It is common knowledge that learning a language is not an easy thing to do. Very often secondary school students find it hard and boring to get a good command of English. A persistent problem faced by many teachers is the attempt to sustain students’ genuine interest in continuing to learn the English language, to increase their motivation.
Therefore, the goal of a teacher is to make the process of studying the language as enjoyable and interesting as possible. Teaching a foreign language through culture helps fulfill the task.
We have been working with specialized classes in our school for more than 20 years and we have faced the problem of students’ low motivation many times. As learning, a language is something that can take place inside and outside the classroom; we use the opportunities for teaching the language and culture outside regular school hours and encourage our students and their parents to participate. We involve our students in culture-based outclass activities that give them an opportunity to have an exposure to culture in nearly real-life situations. As the cultural experience of secondary school students is usually based on the reproduction of pieces of cultural information learned by heart we try to form their cultural awareness through their personal experience of cooking authentic holiday dishes, practicing dances, participating in parties and games, etc. the way native speakers do.
Organizing this or that culture-based event we involve our students’ parents in preparation and very often ask them to participate. We design special activities for each event and ask parents to help. If it is a Halloween party they and their children design costumes, cut faces in pumpkins taking part in ‘The Best Pumpkin’ contest, cook a pumpkin pie, become ghosts in the “Haunted House”. At Christmas party they take part in mimes (older children do it themselves), prepare Christmas pudding. For St Patrick’s Day parents help their children learn and stage the Irish river dance, make costumes, draw leprechauns, etc. If it is Pancake Day they organize a pancake race and even take part in it. Very often we ask parents to judge the contests.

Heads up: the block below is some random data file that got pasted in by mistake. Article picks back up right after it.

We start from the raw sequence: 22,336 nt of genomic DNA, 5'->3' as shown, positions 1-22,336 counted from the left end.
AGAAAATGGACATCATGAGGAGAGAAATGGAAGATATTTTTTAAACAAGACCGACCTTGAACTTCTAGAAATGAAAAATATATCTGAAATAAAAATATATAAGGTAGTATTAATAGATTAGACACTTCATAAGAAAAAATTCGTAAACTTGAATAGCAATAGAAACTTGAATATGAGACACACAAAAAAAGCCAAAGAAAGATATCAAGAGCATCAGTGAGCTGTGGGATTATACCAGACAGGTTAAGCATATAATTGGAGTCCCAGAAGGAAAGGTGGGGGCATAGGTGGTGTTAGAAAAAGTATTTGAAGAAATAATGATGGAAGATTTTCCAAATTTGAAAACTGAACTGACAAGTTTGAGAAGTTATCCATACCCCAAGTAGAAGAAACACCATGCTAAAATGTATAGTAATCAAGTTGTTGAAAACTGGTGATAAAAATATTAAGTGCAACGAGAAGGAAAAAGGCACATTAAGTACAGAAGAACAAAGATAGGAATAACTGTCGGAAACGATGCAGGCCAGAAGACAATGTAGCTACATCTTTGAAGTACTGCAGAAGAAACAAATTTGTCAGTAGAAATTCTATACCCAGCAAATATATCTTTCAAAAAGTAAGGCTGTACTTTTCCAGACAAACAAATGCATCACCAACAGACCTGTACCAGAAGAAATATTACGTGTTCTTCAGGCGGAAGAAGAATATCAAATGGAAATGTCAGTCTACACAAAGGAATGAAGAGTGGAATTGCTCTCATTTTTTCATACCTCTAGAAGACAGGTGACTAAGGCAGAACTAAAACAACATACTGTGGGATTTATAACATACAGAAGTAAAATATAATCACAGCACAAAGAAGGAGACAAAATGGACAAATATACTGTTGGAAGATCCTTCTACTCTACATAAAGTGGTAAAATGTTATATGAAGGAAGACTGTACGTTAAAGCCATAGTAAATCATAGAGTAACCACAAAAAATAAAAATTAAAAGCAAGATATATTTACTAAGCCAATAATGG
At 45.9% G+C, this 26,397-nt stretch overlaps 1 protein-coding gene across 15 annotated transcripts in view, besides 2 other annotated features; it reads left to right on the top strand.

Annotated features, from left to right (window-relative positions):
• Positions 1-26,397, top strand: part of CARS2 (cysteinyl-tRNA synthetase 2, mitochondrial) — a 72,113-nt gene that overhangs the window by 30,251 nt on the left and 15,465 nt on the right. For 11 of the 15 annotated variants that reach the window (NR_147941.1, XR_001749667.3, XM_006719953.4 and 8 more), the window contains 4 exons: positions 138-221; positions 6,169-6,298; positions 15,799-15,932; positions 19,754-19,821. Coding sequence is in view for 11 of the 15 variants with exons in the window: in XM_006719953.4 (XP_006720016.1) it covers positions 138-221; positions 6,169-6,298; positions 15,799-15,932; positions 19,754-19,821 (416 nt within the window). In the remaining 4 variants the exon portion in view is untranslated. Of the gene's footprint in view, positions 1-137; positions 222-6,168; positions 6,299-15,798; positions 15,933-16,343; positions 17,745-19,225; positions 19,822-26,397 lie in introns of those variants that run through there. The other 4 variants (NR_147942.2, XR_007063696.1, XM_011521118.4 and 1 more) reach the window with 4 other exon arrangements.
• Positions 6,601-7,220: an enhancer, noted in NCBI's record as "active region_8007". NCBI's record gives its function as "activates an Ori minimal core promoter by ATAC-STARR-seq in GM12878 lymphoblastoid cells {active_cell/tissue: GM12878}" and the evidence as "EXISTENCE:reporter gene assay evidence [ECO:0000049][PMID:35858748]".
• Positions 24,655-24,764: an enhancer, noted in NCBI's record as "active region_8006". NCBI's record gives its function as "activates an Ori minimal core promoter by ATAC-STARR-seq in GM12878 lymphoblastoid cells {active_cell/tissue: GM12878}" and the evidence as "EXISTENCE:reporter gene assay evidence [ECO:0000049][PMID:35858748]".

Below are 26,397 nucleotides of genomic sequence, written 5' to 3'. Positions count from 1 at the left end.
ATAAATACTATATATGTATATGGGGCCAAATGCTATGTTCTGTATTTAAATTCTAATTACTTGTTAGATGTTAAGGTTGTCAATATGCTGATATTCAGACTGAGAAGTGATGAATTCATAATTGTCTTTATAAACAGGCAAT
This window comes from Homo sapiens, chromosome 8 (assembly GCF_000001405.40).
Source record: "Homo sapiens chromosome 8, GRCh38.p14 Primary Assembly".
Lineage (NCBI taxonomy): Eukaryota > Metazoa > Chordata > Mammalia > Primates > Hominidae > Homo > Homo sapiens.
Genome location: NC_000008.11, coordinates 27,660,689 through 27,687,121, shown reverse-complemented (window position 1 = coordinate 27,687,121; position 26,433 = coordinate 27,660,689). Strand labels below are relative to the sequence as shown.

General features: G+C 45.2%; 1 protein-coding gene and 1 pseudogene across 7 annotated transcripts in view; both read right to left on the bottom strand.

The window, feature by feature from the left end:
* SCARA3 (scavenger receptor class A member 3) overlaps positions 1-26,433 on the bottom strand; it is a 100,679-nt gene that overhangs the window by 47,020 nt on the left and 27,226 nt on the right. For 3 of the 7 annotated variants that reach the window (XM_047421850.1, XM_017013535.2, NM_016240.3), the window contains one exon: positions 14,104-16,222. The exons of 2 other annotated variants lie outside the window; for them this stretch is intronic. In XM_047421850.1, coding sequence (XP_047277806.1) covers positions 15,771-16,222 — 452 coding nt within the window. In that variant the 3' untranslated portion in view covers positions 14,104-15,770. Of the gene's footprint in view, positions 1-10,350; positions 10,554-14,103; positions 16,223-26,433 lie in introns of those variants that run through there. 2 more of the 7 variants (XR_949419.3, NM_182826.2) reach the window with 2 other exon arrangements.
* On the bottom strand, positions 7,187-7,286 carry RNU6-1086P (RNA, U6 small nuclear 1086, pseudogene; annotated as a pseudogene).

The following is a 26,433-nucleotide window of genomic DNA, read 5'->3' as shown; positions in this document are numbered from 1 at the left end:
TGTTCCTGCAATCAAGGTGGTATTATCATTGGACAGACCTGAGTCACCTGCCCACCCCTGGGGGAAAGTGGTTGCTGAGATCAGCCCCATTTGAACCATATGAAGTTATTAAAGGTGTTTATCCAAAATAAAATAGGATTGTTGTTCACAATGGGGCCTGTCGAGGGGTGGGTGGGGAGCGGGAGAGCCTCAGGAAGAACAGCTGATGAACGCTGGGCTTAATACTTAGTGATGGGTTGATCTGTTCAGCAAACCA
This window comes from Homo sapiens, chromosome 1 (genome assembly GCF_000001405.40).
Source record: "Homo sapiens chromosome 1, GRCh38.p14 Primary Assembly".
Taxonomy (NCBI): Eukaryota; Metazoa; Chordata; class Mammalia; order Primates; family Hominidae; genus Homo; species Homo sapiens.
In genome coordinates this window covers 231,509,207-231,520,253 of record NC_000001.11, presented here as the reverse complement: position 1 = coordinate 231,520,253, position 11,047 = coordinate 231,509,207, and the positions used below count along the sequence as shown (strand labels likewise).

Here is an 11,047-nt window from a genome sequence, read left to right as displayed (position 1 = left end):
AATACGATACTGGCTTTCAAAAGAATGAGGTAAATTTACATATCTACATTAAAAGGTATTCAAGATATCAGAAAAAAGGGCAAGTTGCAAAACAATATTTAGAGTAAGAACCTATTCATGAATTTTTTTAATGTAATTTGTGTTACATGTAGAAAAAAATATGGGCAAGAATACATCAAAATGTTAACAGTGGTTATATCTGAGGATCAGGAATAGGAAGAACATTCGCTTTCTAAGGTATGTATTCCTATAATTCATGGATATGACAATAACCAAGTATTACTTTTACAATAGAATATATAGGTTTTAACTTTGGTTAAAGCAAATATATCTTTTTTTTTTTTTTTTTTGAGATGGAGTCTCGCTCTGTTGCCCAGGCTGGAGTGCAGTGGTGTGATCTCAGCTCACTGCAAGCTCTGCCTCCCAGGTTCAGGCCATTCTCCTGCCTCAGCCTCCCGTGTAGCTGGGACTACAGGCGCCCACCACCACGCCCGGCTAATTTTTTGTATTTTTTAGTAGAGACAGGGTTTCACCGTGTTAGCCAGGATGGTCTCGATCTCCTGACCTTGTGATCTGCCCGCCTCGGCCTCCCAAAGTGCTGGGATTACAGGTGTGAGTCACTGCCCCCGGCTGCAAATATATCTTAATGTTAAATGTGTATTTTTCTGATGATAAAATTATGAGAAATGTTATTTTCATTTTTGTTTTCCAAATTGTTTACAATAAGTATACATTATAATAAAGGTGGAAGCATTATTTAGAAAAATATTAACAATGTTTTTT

Thus, meaningful interaction between parents and students, students and teachers, teachers and parents enhances students’ motivation to learning. Students enjoy studying culture creatively. They acquire skills necessary to understand a foreign culture and interact successfully within it, which helps develop our children as global citizens. Engaged in the schooling process of their children parents benefit as they become aware of the importance of their children’s participation in the activities, which help them achieve cross-cultural understanding. Parents learn to understand that our goal is not to overload students with Western culture, but to motivate our students to understand culture while learning English and to sustain their genuine interest in learning a foreign language.
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